As stated in the previous post, in order to be able to log web traffic via “POST” method and at least from Apache perspective, we needed to enable “mod_dumpio”. Take a look at the previous post for guidance on how to perform that configuration.
Let’s get into the meat of things right away.
First it is important to note that this logging is being done in “debug” mode. As a result there is a large volume of data in these logs for the investigation we need to do. So let’s focus on what is important or to look at it another way, let’s focus on our indicator here which is IP address “10.0.0.103”.
Using “cat CommandInjection.logs | grep "mod_dumpio" | grep --perl-regexp "10.0.0.103" --colour=always | more” we see the first snapshot of our input which was “-n+1+-l+4000+10.0.0.103” when encoded. The image below show both the input and output for this first activity.
While going through the log this way may prove helpful, for demonstration purposes and in the interest of time, let’s look at it from a different perspective.
Let first look at all the input which came in and we can do this via this one-liner “cat --number CommandInjection.logs | grep --perl-regexp "dumpio_in" | grep --perl-regexp ":\s+ip=.*?\&" --only-matching | sort | uniq --count | sort --numeric --reverse”.
From above we see there were a total of 16 requests which came in. One of them occurring 4 times, another 2 times and the rest 1 time.
The same method which was used to decode the logs in the blog entry on detecting Cross Site Scripting (XSS) can be used to decode these logs. Alternatively, we could simply copy this text, paste it into something like “Notepad++” or another decoder tool of your choice.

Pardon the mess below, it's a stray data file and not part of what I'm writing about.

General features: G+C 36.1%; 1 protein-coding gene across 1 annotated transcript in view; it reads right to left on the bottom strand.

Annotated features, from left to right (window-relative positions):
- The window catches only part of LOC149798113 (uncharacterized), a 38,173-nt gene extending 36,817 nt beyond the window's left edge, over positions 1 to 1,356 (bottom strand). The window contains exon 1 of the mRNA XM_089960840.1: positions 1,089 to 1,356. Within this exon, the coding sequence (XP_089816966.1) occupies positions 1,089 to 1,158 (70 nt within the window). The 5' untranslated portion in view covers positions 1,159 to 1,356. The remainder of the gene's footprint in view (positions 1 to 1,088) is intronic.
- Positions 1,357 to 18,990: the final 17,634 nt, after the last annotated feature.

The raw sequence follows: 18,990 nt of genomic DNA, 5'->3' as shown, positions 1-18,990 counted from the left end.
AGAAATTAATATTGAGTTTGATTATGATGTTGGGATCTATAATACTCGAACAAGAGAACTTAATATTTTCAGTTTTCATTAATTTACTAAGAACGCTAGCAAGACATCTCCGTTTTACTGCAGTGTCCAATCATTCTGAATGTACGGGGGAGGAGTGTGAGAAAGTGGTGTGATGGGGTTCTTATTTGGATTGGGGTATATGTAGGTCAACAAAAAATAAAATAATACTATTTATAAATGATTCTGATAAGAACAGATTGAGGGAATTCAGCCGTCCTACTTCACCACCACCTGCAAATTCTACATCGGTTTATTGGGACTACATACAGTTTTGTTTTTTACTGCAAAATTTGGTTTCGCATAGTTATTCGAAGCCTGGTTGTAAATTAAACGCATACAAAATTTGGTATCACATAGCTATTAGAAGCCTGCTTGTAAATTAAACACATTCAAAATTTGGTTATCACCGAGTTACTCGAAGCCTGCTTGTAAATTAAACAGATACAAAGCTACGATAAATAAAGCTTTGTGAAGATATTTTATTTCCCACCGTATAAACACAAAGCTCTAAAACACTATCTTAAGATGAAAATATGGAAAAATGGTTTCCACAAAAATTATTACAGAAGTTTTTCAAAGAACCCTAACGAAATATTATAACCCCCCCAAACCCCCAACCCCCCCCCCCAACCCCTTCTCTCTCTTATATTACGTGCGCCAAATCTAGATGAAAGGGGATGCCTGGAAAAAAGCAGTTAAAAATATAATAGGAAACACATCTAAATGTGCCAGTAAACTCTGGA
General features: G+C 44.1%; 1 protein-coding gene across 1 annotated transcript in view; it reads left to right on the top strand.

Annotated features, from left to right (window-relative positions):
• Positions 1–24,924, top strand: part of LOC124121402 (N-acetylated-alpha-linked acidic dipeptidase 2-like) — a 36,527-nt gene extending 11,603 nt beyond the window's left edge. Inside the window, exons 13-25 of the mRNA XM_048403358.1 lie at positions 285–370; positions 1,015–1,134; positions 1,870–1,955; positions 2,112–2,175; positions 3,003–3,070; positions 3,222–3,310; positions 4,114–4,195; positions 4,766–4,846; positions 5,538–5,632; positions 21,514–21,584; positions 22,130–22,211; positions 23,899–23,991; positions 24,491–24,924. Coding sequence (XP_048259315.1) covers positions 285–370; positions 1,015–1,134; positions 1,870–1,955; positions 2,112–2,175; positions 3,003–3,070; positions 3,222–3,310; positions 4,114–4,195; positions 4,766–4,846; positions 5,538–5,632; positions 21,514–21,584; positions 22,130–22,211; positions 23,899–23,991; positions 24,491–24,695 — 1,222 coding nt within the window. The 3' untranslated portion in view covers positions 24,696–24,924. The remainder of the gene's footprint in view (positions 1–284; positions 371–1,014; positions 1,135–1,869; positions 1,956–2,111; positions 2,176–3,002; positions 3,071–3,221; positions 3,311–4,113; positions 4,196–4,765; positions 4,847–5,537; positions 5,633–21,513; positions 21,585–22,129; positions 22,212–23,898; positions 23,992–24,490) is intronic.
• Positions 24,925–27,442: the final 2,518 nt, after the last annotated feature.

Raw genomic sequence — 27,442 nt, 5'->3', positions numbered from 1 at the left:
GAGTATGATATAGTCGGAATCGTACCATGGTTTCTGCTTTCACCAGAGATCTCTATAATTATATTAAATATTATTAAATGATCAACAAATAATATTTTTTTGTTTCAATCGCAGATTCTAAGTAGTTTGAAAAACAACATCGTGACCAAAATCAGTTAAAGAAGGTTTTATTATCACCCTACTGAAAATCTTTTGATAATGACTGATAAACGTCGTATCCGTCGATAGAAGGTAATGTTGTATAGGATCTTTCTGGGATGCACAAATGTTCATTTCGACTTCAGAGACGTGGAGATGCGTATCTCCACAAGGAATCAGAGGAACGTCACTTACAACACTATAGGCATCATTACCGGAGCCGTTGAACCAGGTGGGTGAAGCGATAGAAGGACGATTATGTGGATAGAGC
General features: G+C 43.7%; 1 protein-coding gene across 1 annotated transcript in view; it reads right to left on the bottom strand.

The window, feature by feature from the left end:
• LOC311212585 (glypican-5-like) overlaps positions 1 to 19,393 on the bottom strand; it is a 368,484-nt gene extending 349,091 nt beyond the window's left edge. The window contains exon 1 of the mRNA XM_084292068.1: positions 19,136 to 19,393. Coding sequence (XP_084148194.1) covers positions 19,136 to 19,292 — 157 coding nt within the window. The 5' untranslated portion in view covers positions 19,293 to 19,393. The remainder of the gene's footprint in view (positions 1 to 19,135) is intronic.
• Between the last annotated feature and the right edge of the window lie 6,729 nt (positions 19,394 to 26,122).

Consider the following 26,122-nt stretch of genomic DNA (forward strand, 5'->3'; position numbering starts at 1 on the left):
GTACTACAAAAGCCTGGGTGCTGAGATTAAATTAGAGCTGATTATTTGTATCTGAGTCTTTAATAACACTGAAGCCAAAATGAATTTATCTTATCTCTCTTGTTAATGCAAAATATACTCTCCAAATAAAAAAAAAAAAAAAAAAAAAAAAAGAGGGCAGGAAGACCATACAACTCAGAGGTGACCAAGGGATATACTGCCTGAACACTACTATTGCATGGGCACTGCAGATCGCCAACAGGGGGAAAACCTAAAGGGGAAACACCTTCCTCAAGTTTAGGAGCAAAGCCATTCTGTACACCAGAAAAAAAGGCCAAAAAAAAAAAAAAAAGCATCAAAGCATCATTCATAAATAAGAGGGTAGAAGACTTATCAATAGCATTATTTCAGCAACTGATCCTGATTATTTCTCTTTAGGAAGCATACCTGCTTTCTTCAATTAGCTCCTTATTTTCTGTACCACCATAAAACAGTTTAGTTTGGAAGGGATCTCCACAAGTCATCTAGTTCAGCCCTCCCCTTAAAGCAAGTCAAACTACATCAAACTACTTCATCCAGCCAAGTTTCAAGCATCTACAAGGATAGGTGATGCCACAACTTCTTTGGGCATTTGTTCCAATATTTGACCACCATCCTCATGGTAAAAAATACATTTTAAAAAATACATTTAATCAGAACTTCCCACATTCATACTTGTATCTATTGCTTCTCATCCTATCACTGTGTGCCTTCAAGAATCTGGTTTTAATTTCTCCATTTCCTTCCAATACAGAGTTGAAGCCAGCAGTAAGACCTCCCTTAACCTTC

The image below shows “Notepad++” URL decoding of the input.
Now that we have the input, let’s see if and or what our server returned.
Starting off with the attempt to kill the “VBoxService.exe”, let’s use “grep” to make this easier for us to understand if our server returned anything. Using “cat --number CommandInjection.logs | grep --perl-regexp "\s+The\sprocess.*?\<|taskkill.*?\&" --colour=always” we get a clear view that the command was executed successfully as shown below. Thus the process was terminated.
Let’s now take a look at the attempt to add the “webHack” user to the “Administrators” group. Once again, let’s use “grep” to make this easier via the following “cat --number CommandInjection.logs | grep --perl-regexp "net+.*?\&|The\s+command.*?\." --colour=always | more”.
Above we see the user “webHack” is successfully added to the system. Next step is to validate whether or not the user actually got created. The image below shows it was successfully created and this was confirmed via “cat --number CommandInjection.logs | grep --perl-regexp "net\+.*?\&|The\s+command.*?\.|webHack" --colour=always | more”.
Next we see the user being successfully added to the “Administrators” group.
Finally we see the validation that the user was successfully added. This can be seen via “cat --number CommandInjection.logs | grep --perl-regexp "net\+.*?\&|The\s+command.*?\.|webHack" --colour=always | more”
Ok then! That’s it for detecting command injection. On to the next post SQL Injection.